insisting on relative autonomy from Lhasa, exemption from taxes, and
the right to have his own armed forces. The Chinese Nationalist
Government had provided him with soldiers, but the Dalai Lama would
not let him return to Tibet, suspicious of Chinese intentions. The
Mongol rebels asked the Panchen Lama to invade Mongolia with his
Chinese army, liberate their people from Communism, secure their
northern border against the Soviets, and, under Chinese suzerainty,
install the Ninth Jebtsundampa. They likened the Panchen Lama and
his Chinese troops to the King of Shambhala and his brave army, who
would defeat the barbarian forces. Although the Panchen Lama sent a
letter approving the revolt, he never went to Mongolia or sent
military support. Nevertheless, the rebellion and ensuing savage
battles took the name "The Shambhala War."
Meanwhile, Japan attacked northern China in 1931 and, in 1932,
established Manchukuo from the territory it had been controlling in
Manchuria and eastern Inner Mongolia for many years. Stalin was
paranoid that Japan would use Buddhism to penetrate further in Asia
by making a common cause with the Buddhists in Buryatia and Outer
Mongolia. Thus, he dispatched the Soviet army to Mongolia in 1932,
not only to quash the rebellion and end the Shambhala War, but also
to correct the "leftist deviation" of the Mongolian Communist Party.
Under Soviet direction, the Party enacted a New Turn Policy from
1932 to 1934, easing off on its persecution of Buddhism. They even
allowed the reopening of a number of monasteries. Stalin felt that
if he alienated the Buddhists too much, they would turn more readily
to Japan. Buddhism in Mongolia, however, did not recover.
Efforts to Woo Mongolia
In 1934, Kirov, Stalin's second-in-command, was murdered. His
assassination led to the Great Purges of 1934-1938 to eliminate all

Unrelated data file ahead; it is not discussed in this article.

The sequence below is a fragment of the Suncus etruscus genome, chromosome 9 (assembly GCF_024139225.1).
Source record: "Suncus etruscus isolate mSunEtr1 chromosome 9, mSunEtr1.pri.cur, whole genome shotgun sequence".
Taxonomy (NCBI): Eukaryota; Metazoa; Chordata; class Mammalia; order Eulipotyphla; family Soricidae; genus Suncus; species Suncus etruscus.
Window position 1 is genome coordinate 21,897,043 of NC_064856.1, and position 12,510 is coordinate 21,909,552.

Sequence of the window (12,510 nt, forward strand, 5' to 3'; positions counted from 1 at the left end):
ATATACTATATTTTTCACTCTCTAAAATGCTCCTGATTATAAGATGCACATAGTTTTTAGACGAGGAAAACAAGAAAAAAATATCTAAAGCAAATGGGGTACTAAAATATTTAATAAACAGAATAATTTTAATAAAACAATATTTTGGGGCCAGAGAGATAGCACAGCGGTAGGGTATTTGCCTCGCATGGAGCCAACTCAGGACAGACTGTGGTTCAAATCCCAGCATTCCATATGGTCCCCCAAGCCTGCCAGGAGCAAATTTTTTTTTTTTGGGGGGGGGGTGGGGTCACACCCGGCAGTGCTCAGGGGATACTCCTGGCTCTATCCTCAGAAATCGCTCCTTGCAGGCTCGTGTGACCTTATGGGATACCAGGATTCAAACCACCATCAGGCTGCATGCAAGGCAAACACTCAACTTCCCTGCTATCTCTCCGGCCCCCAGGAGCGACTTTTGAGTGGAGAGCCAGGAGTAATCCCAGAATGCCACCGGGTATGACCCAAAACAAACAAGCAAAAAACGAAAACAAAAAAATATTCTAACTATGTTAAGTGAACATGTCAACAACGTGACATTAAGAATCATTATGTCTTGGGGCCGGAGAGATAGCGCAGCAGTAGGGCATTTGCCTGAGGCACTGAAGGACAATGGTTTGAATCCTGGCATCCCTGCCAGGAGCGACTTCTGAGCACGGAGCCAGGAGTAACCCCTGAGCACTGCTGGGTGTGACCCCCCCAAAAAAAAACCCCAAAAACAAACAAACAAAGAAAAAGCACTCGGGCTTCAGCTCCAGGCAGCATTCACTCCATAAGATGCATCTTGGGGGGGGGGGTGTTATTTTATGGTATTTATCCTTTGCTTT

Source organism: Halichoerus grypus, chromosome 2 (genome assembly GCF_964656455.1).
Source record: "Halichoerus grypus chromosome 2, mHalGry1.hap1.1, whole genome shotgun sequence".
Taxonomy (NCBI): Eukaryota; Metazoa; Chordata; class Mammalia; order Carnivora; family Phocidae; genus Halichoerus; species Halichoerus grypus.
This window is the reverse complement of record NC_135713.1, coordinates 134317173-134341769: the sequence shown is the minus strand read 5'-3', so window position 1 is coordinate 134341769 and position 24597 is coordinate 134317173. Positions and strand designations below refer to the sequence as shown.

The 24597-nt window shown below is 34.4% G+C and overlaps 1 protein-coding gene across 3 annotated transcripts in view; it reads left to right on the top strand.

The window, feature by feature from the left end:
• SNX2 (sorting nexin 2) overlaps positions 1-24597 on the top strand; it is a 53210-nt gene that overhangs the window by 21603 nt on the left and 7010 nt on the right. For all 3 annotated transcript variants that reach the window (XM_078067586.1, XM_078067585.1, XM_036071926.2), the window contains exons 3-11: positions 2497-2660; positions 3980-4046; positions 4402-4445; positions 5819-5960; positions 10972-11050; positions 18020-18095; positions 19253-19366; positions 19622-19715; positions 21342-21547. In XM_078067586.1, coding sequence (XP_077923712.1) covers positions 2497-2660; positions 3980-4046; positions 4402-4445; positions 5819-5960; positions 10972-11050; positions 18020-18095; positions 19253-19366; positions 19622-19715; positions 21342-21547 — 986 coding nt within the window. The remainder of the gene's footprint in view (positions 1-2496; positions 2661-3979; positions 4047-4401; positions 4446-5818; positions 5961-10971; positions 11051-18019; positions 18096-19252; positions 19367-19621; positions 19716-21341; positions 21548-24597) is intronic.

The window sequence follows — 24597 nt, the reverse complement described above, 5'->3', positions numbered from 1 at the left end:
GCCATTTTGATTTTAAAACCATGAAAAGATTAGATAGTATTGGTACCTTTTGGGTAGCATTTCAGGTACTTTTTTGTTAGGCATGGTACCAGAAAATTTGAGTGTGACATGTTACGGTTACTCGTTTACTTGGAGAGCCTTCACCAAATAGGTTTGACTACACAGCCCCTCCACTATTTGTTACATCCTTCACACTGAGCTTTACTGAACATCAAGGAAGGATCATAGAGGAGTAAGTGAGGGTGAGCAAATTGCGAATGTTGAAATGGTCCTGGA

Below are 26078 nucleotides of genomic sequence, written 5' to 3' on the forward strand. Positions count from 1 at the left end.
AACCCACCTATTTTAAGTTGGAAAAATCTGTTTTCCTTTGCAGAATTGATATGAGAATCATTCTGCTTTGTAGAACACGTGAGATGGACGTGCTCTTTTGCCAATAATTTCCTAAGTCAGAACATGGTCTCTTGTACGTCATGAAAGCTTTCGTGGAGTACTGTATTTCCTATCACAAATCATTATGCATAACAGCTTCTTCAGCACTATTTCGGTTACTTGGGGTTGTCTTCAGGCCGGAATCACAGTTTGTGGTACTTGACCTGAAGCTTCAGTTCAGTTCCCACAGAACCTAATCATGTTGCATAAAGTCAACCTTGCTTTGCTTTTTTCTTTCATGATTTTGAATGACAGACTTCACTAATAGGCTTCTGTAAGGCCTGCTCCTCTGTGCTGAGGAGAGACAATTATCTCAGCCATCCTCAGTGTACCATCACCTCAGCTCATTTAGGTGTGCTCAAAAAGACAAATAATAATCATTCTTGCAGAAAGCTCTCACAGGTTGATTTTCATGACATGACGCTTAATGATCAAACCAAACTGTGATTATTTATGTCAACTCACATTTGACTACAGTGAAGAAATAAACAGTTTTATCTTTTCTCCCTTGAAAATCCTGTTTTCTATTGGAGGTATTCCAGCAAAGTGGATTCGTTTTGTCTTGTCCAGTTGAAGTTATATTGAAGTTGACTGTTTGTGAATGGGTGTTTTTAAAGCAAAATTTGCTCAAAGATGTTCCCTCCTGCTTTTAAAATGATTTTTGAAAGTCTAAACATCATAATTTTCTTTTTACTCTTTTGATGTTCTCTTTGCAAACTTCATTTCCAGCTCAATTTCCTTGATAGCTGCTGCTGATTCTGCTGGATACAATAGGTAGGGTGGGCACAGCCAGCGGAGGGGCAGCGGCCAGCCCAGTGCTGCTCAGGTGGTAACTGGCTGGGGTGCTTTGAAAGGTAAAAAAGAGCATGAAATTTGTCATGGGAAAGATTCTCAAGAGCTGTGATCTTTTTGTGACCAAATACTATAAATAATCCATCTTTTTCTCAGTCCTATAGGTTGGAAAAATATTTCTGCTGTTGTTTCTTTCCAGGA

anti-Stalin elements. The purges extended to Mongolia and to the
Buddhists there. When border skirmishes broke out in 1935 between
the Japanese forces in Manchukuo and the Soviet troops in Mongolia,
Stalin accused the high lamas in Buryatia and Mongolia of
collaborating with the Japanese.
To win the support of the Mongols, the Japanese were using the
time-proven method of claiming that Japan was Shambhala. They
proposed to reinstate the Ninth Jebtsundampa in Urga, with sanction
from Lhasa, so that he could act as a rallying point for a
pan-Mongol movement that would include Buryatia. In 1937, Japan
captured the rest of Inner Mongolia and northern China. Stalin
accused the Buryat and Mongol high lamas of spreading the Japanese
propaganda about Shambhala and carried out even further-reaching
purges and destruction of monasteries.
In 1939, the Japanese invaded Outer Mongolia, but suffered defeat by
the combined Soviet and Mongolian armies. From that time onward, the
Japanese turned their attention southward to Indochina and the
Pacific. Stalin was now unchallenged in completing the repression of
Buddhism in the Soviet Union and Outer Mongolia. When the Soviet
forces "liberated" Manchukuo from the Japanese in 1945,
extended his persecution of Buddhism there as well. Thus, long
before Communist Chinese rule, Stalin already had destroyed most of
the Buddhist monasteries of Manchuria and eastern Inner Mongolia.
Buddhism never recovered in the area.